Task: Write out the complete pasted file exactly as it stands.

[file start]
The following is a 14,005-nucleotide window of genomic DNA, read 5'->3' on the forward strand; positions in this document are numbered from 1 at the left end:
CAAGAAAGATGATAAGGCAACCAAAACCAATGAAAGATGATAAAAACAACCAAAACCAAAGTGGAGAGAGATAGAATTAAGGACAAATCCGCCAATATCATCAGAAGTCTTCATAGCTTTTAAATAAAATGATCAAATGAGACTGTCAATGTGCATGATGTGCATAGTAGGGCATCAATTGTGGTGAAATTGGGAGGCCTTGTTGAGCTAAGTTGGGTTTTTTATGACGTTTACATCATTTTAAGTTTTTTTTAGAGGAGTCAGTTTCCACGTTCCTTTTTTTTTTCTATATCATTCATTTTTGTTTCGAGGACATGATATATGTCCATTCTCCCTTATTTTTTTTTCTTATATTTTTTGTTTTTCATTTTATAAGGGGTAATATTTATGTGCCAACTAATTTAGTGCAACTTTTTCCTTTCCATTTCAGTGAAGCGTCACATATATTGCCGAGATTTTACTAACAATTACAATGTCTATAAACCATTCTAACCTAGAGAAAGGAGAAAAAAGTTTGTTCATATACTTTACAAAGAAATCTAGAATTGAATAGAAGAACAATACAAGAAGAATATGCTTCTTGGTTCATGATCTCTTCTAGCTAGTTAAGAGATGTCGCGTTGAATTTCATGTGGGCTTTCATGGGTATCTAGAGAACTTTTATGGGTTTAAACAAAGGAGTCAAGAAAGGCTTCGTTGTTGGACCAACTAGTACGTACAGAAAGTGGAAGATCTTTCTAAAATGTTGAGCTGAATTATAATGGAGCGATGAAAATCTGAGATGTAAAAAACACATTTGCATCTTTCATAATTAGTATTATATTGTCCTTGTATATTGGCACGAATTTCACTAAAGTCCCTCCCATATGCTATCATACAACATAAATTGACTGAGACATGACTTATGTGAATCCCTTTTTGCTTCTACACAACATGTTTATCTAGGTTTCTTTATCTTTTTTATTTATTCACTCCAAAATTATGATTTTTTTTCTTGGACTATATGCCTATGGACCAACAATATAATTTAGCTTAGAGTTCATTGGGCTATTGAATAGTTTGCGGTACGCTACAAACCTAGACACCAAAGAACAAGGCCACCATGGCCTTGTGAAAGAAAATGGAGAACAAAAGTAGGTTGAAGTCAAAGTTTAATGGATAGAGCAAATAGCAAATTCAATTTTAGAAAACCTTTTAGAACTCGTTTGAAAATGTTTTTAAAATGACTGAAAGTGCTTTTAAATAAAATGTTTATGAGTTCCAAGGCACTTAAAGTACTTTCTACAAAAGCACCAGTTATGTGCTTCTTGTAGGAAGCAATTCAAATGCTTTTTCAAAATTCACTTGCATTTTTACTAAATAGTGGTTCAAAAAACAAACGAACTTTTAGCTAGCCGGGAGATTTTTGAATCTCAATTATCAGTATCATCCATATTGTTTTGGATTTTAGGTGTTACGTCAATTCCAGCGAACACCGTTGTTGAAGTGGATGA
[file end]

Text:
The following is a 14,005-nucleotide window of genomic DNA, read 5'->3' on the forward strand; positions in this document are numbered from 1 at the left end:
CAAGAAAGATGATAAGGCAACCAAAACCAATGAAAGATGATAAAAACAACCAAAACCAAAGTGGAGAGAGATAGAATTAAGGACAAATCCGCCAATATCATCAGAAGTCTTCATAGCTTTTAAATAAAATGATCAAATGAGACTGTCAATGTGCATGATGTGCATAGTAGGGCATCAATTGTGGTGAAATTGGGAGGCCTTGTTGAGCTAAGTTGGGTTTTTTATGACGTTTACATCATTTTAAGTTTTTTTTAGAGGAGTCAGTTTCCACGTTCCTTTTTTTTTTCTATATCATTCATTTTTGTTTCGAGGACATGATATATGTCCATTCTCCCTTATTTTTTTTTCTTATATTTTTTGTTTTTCATTTTATAAGGGGTAATATTTATGTGCCAACTAATTTAGTGCAACTTTTTCCTTTCCATTTCAGTGAAGCGTCACATATATTGCCGAGATTTTACTAACAATTACAATGTCTATAAACCATTCTAACCTAGAGAAAGGAGAAAAAAGTTTGTTCATATACTTTACAAAGAAATCTAGAATTGAATAGAAGAACAATACAAGAAGAATATGCTTCTTGGTTCATGATCTCTTCTAGCTAGTTAAGAGATGTCGCGTTGAATTTCATGTGGGCTTTCATGGGTATCTAGAGAACTTTTATGGGTTTAAACAAAGGAGTCAAGAAAGGCTTCGTTGTTGGACCAACTAGTACGTACAGAAAGTGGAAGATCTTTCTAAAATGTTGAGCTGAATTATAATGGAGCGATGAAAATCTGAGATGTAAAAAACACATTTGCATCTTTCATAATTAGTATTATATTGTCCTTGTATATTGGCACGAATTTCACTAAAGTCCCTCCCATATGCTATCATACAACATAAATTGACTGAGACATGACTTATGTGAATCCCTTTTTGCTTCTACACAACATGTTTATCTAGGTTTCTTTATCTTTTTTATTTATTCACTCCAAAATTATGATTTTTTTTCTTGGACTATATGCCTATGGACCAACAATATAATTTAGCTTAGAGTTCATTGGGCTATTGAATAGTTTGCGGTACGCTACAAACCTAGACACCAAAGAACAAGGCCACCATGGCCTTGTGAAAGAAAATGGAGAACAAAAGTAGGTTGAAGTCAAAGTTTAATGGATAGAGCAAATAGCAAATTCAATTTTAGAAAACCTTTTAGAACTCGTTTGAAAATGTTTTTAAAATGACTGAAAGTGCTTTTAAATAAAATGTTTATGAGTTCCAAGGCACTTAAAGTACTTTCTACAAAAGCACCAGTTATGTGCTTCTTGTAGGAAGCAATTCAAATGCTTTTTCAAAATTCACTTGCATTTTTACTAAATAGTGGTTCAAAAAACAAACGAACTTTTAGCTAGCCGGGAGATTTTTGAATCTCAATTATCAGTATCATCCATATTGTTTTGGATTTTAGGTGTTACGTCAATTCCAGCGAACACCGTTGTTGAAGTGGATGA